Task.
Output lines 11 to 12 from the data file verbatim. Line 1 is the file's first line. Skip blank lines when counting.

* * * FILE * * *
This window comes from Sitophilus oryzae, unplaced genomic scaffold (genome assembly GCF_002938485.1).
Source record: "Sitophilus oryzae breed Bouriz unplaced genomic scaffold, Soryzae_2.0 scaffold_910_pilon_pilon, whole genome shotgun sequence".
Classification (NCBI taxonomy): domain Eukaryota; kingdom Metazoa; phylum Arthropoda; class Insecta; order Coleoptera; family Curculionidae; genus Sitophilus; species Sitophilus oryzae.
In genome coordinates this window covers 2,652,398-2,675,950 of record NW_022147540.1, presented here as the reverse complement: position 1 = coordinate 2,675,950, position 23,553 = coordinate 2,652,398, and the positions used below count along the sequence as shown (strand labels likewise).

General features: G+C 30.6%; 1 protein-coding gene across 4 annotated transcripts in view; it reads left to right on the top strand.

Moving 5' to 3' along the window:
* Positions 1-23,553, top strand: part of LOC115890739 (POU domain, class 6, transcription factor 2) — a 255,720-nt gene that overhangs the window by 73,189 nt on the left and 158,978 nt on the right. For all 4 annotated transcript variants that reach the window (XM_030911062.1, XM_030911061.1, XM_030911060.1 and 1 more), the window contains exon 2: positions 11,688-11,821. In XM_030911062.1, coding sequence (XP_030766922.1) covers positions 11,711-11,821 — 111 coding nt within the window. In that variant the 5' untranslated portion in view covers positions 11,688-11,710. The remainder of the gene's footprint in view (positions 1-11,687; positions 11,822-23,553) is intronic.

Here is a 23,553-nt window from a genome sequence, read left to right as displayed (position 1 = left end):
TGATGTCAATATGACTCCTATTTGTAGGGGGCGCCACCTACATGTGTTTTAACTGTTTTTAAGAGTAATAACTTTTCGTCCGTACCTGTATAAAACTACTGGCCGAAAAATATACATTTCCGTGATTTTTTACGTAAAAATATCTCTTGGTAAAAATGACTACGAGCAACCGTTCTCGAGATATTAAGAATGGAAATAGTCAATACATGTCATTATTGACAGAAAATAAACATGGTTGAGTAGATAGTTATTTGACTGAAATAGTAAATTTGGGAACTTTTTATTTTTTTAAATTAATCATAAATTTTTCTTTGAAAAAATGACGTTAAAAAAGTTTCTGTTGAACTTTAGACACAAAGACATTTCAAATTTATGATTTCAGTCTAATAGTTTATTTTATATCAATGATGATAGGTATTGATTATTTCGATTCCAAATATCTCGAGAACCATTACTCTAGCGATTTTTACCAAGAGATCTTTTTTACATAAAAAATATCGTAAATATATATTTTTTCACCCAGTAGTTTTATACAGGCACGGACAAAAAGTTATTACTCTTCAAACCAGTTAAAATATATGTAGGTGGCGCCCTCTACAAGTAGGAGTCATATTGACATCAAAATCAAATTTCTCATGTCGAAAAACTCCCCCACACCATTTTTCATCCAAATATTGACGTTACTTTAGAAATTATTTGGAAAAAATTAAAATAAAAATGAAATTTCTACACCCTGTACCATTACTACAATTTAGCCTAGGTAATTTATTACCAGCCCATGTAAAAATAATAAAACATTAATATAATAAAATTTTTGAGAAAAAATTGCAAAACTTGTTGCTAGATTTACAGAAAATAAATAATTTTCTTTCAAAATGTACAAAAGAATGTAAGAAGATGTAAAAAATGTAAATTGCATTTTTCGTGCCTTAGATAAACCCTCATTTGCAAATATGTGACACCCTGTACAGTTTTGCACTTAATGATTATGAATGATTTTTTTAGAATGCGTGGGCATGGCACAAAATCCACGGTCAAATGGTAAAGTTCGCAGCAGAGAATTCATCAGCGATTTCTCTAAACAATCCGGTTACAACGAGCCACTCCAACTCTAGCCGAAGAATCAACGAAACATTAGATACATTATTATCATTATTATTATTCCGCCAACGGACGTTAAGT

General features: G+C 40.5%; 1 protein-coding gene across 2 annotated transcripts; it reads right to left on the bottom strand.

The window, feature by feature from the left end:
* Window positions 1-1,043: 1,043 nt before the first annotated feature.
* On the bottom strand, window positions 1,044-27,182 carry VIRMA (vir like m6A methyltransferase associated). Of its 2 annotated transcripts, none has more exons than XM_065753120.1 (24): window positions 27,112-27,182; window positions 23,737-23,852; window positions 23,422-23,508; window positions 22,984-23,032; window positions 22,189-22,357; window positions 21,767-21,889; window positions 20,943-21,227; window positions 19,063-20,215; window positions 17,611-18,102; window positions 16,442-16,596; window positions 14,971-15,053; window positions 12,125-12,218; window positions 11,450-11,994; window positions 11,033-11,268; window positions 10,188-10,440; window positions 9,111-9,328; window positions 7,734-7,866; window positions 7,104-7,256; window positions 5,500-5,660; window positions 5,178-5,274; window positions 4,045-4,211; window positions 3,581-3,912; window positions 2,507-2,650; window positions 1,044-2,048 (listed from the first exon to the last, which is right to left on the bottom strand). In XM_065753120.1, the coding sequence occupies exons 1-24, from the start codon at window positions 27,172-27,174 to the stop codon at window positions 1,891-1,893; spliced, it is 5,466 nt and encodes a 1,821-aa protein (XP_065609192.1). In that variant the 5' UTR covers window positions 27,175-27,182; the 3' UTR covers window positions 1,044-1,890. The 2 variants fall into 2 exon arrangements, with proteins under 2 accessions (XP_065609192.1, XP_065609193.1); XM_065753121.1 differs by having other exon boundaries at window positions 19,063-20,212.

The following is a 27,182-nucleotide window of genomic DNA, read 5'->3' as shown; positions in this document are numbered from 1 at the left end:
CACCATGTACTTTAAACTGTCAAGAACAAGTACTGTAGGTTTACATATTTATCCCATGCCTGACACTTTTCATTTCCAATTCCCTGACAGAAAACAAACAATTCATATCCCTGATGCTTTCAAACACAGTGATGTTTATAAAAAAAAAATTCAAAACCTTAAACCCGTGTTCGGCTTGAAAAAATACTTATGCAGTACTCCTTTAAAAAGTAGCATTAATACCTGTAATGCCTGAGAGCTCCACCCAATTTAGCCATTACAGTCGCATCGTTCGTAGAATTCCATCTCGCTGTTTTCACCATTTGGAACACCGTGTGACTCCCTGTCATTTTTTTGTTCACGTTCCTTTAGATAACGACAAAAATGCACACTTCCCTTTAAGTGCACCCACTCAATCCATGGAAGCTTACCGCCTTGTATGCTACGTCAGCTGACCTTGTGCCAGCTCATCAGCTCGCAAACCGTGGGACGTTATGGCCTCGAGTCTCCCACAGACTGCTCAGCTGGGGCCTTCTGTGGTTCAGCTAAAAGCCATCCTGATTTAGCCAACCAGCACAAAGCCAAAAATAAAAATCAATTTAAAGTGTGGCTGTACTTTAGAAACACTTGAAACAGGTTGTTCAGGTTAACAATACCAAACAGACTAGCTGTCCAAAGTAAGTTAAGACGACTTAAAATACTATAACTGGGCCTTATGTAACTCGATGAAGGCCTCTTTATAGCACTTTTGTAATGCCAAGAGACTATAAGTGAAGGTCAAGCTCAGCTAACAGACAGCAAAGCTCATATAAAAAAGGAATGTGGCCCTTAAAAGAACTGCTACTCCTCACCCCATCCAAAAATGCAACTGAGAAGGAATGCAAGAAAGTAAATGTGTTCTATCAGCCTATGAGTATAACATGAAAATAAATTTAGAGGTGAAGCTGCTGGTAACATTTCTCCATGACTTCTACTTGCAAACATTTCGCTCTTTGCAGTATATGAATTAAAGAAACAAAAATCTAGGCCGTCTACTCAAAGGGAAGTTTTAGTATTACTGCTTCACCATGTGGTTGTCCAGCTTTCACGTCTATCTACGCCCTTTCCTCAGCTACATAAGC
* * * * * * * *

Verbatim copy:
The window, feature by feature from the left end:
* Window positions 1-1,043: 1,043 nt before the first annotated feature.